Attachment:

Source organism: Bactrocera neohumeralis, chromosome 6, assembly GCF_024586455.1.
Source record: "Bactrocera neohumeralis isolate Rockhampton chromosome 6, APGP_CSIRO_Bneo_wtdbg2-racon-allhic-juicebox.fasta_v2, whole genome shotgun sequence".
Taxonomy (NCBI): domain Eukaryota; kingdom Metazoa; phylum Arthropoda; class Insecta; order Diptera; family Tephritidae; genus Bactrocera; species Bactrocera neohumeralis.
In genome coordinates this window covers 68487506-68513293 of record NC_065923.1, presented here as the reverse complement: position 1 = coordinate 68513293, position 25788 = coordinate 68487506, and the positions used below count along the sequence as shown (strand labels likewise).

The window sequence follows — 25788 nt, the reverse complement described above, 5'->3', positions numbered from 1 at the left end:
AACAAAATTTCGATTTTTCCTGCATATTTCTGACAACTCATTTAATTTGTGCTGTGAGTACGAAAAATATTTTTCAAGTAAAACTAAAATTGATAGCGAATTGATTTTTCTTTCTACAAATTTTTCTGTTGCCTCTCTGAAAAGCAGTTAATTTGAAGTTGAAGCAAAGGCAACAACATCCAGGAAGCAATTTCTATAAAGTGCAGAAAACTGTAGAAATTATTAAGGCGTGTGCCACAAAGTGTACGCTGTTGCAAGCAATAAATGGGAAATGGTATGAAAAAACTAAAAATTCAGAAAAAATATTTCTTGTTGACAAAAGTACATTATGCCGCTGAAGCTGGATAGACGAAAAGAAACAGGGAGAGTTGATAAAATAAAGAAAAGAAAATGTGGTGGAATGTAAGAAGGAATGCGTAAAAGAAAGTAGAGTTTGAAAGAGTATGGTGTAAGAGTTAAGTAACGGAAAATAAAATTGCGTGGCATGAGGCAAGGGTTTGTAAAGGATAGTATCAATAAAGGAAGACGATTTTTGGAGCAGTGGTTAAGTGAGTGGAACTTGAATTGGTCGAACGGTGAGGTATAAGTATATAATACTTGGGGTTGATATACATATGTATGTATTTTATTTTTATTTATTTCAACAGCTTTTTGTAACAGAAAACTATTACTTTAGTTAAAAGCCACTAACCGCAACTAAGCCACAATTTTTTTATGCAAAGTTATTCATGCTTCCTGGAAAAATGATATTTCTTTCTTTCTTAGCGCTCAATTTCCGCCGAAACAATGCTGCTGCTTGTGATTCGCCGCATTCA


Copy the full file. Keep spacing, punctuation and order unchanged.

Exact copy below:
Source organism: Bactrocera neohumeralis, chromosome 6, assembly GCF_024586455.1.
Source record: "Bactrocera neohumeralis isolate Rockhampton chromosome 6, APGP_CSIRO_Bneo_wtdbg2-racon-allhic-juicebox.fasta_v2, whole genome shotgun sequence".
Taxonomy (NCBI): domain Eukaryota; kingdom Metazoa; phylum Arthropoda; class Insecta; order Diptera; family Tephritidae; genus Bactrocera; species Bactrocera neohumeralis.
In genome coordinates this window covers 68487506-68513293 of record NC_065923.1, presented here as the reverse complement: position 1 = coordinate 68513293, position 25788 = coordinate 68487506, and the positions used below count along the sequence as shown (strand labels likewise).

The window sequence follows — 25788 nt, the reverse complement described above, 5'->3', positions numbered from 1 at the left end:
AACAAAATTTCGATTTTTCCTGCATATTTCTGACAACTCATTTAATTTGTGCTGTGAGTACGAAAAATATTTTTCAAGTAAAACTAAAATTGATAGCGAATTGATTTTTCTTTCTACAAATTTTTCTGTTGCCTCTCTGAAAAGCAGTTAATTTGAAGTTGAAGCAAAGGCAACAACATCCAGGAAGCAATTTCTATAAAGTGCAGAAAACTGTAGAAATTATTAAGGCGTGTGCCACAAAGTGTACGCTGTTGCAAGCAATAAATGGGAAATGGTATGAAAAAACTAAAAATTCAGAAAAAATATTTCTTGTTGACAAAAGTACATTATGCCGCTGAAGCTGGATAGACGAAAAGAAACAGGGAGAGTTGATAAAATAAAGAAAAGAAAATGTGGTGGAATGTAAGAAGGAATGCGTAAAAGAAAGTAGAGTTTGAAAGAGTATGGTGTAAGAGTTAAGTAACGGAAAATAAAATTGCGTGGCATGAGGCAAGGGTTTGTAAAGGATAGTATCAATAAAGGAAGACGATTTTTGGAGCAGTGGTTAAGTGAGTGGAACTTGAATTGGTCGAACGGTGAGGTATAAGTATATAATACTTGGGGTTGATATACATATGTATGTATTTTATTTTTATTTATTTCAACAGCTTTTTGTAACAGAAAACTATTACTTTAGTTAAAAGCCACTAACCGCAACTAAGCCACAATTTTTTTATGCAAAGTTATTCATGCTTCCTGGAAAAATGATATTTCTTTCTTTCTTAGCGCTCAATTTCCGCCGAAACAATGCTGCTGCTTGTGATTCGCCGCATTCA